Today our world is more connected and data driven than ever, and this trend is only increasing. Technology is ubiquitous, pervasive and crucial to the functioning of modern society. One thing is true about all technology, it runs on software. Software controls how your computer, your phone, your tv, your vehicle and other digital systems operate-even your pacemaker or other medical equipment. It’s little wonder then that software is so often leveraged by attackers in exploiting today’s modern technology.
Is Your Software Leaving You Vulnerable?
Every day, new software vulnerabilities are being discovered, documented and disclosed. This pace of discovery seems to be constantly accelerating. Inversely, the period of time from discovery to inclusion of an exploit in an attacker’s toolkit is constantly decreasing. Because of this, it’s more important than ever to keep our systems patched, protected and safe from known vulnerabilities.
One of the best ways to keep yourself safe in this modern, hyper-connected world is through patching of software vulnerabilities. One source of information about fresh vulnerabilities is the CVE program, an international standard for identifying cybersecurity vulnerabilities ran by the MITRE Corporation, which publishes regularly on its CVE Twitter feed. Each of these vulnerabilities represents a weakness that an attacker can leverage to cause damage and disrupt your operations.
Exploring Software Patches
The US Cybersecurity and Infrastructure Security Agency (CISA) defines patches as “software and operating system (OS) updates that address security vulnerabilities within a product. Software vendors may choose to release updates to fix performance bugs, as well as to provide enhanced security features.”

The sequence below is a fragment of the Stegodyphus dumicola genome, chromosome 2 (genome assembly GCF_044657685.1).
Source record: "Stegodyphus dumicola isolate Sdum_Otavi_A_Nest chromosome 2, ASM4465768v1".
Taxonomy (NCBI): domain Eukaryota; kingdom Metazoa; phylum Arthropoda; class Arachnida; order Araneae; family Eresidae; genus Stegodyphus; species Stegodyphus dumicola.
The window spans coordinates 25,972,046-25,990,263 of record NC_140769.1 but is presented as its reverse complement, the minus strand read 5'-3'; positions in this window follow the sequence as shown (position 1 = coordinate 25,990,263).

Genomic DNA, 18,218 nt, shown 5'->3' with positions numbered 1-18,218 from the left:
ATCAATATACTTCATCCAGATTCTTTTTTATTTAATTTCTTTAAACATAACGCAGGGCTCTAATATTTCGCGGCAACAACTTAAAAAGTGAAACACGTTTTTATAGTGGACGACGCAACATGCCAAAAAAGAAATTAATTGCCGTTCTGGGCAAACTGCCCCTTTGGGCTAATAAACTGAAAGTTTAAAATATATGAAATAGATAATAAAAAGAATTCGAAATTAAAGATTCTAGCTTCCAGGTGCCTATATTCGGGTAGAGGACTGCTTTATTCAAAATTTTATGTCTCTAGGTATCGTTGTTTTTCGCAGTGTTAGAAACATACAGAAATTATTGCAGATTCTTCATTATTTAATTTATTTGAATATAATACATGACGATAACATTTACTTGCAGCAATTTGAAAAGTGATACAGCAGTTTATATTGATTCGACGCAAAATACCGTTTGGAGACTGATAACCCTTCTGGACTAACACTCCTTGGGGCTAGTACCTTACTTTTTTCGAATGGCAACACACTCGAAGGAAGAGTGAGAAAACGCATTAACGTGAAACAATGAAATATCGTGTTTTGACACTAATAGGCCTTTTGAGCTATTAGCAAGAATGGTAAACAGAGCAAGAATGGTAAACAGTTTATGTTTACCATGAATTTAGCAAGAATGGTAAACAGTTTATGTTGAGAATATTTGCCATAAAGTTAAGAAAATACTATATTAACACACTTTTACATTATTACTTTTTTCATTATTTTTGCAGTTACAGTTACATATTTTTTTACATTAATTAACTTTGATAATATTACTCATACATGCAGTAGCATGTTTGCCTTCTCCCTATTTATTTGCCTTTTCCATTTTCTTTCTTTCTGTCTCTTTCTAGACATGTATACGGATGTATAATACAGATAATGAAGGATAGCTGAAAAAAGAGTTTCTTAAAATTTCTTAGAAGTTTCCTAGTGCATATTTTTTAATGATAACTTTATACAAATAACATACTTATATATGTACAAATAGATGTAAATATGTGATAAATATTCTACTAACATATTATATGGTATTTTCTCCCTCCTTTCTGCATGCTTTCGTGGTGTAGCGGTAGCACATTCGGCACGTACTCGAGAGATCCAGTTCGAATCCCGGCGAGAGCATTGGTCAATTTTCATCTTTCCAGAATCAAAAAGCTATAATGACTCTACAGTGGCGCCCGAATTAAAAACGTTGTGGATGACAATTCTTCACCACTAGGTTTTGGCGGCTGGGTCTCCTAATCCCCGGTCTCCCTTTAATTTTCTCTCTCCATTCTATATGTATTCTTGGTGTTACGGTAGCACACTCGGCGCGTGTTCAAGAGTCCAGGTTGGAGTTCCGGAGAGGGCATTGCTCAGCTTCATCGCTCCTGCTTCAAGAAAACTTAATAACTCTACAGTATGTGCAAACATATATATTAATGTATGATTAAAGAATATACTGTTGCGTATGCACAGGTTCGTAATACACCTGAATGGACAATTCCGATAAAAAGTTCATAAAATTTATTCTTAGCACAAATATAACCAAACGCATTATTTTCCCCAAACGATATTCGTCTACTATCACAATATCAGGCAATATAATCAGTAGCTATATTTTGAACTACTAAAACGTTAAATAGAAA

CISA and industry cybersecurity professionals recommend installing patches as soon as they become available. Because so many systems go unpatched for so long, attackers will target known vulnerabilities for months and even years after a patch has been released. We are left with the question: why do people not patch software? Or, what challenges (real and perceived) are there to patching software?
Challenge 1: Knowing if a patch is available
Perhaps the most challenging part for most organizations is keeping up with the sheer number of patches available. Understanding the patches available for firmware, software and drivers can be daunting. Many software vendors don’t support auto-download or auto-install of patches. Some software vendors don’t even regularly publish patches, and those that do don’t always publish release notes that make it clear what a patch is accomplishing. Tracking all available patches first requires an organization to have a comprehensive hardware and software asset inventory-a challenge in and of itself. Once an accurate inventory is available, organizations can engineer a monitoring pipeline for available patches.
Challenge 2: Patching software will “break” a stable system
There is a dated and often inaccurate belief in parts of the computing industry that installing software patches will “break” systems that are operating in a stable condition. While this did happen occasionally early in the computing age, it is much less common nowadays.
In the early days of computing, it was common for patches to be released hastily and untested, resulting in unexpected outages, complications in interactions with related systems and frustrated users. In today’s world, most software development teams follow engineering best practices and operate under a formal software development methodology, which greatly reduces the risk of deploying faulty software.
The majority of patches being deployed are high-quality, stable and tested for regressions and other potential problems. While there are still rare circumstances in which deploying a patch can have unexpected results, it is very uncommon. Furthermore, implementing robust configuration management practices and having a rollback plan is a very effective way of minimizing the risk of a negative patch install.
ROAR to the Rescue
While the RiskOptics ROAR Platform can’t patch your systems for you, it can help you manage your overall information security management system through monitoring of security controls and risks. By implementing appropriate security controls for your organization, you can address common security risks like those posed by unpatched systems.
Sign up for a free live demo to see how ROAR can help you assess the cyber risks to your organization. And since ROAR is a SaaS platform, RiskOptics takes care of all the patching and updates to the system so you can focus on the core business behind your business.
Check out our webinar, Powerful Cybersecurity Lessons From the Movies, to see our cinema-based cyber risk training.